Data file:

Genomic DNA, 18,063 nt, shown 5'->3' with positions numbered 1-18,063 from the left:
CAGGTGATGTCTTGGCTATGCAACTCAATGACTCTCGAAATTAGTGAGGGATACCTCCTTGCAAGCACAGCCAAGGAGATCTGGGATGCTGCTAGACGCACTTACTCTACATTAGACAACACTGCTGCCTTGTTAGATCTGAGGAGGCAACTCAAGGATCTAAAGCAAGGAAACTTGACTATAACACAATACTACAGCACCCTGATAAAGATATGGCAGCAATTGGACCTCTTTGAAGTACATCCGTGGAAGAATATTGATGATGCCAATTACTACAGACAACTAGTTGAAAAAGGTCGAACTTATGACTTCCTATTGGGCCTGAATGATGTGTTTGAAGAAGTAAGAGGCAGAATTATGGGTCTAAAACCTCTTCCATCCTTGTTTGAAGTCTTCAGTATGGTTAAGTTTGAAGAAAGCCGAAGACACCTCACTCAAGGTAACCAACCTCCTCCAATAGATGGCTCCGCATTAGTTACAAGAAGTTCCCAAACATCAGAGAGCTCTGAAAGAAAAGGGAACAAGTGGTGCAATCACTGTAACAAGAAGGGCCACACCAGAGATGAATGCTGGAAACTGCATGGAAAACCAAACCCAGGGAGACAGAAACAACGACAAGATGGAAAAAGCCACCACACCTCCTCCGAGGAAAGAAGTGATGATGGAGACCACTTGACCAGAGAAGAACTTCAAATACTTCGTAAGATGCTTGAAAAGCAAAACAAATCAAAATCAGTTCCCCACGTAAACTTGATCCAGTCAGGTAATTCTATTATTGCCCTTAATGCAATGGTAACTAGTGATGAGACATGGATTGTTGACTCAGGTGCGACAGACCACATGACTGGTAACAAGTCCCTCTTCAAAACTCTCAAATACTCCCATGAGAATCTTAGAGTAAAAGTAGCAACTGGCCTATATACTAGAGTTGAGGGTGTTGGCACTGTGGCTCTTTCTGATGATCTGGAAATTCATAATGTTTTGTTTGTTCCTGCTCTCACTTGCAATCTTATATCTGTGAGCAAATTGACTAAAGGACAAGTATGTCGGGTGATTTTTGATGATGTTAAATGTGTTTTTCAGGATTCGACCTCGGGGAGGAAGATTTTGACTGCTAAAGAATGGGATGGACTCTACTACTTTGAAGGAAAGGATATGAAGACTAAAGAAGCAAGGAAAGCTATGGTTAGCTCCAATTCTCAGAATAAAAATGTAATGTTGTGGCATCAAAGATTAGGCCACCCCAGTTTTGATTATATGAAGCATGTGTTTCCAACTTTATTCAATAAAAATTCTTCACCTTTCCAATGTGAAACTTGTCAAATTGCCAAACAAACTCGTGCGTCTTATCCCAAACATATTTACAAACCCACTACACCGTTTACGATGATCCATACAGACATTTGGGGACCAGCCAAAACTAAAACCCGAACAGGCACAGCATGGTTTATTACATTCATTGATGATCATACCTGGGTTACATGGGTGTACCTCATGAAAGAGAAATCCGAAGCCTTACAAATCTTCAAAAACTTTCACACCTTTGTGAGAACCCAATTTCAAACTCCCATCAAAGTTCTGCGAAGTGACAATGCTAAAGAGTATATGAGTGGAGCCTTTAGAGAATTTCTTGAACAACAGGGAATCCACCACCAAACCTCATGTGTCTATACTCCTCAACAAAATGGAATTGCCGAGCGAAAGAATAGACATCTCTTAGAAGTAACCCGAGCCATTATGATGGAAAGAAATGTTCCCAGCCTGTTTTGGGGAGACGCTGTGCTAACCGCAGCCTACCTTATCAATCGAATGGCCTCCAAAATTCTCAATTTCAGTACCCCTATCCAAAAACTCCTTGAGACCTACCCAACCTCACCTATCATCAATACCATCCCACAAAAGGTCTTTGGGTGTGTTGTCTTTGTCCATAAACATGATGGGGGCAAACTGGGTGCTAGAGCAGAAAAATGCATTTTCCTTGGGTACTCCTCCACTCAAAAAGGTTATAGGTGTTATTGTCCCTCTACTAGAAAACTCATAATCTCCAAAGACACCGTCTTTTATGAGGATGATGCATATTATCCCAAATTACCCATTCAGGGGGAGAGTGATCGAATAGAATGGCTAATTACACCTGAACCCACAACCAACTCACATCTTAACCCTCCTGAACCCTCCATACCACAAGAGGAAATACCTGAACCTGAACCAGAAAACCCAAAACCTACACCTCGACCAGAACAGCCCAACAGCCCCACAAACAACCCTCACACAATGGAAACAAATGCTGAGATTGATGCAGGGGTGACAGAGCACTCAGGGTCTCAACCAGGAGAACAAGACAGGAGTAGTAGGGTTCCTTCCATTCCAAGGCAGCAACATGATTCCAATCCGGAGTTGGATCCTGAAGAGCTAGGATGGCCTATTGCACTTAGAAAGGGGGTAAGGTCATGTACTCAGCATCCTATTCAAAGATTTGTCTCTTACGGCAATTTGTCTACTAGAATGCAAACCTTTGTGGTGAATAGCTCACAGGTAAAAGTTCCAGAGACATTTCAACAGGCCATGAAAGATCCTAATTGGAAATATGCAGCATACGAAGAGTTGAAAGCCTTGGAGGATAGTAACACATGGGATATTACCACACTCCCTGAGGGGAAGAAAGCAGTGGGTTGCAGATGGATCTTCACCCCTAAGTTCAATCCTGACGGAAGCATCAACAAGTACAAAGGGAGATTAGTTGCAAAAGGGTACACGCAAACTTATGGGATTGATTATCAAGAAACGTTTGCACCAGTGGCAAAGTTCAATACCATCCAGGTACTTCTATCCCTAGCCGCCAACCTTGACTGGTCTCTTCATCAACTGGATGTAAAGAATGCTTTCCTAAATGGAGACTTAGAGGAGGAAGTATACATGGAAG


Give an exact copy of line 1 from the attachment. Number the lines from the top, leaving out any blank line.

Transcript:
Genomic DNA, 18,063 nt, shown 5'->3' with positions numbered 1-18,063 from the left: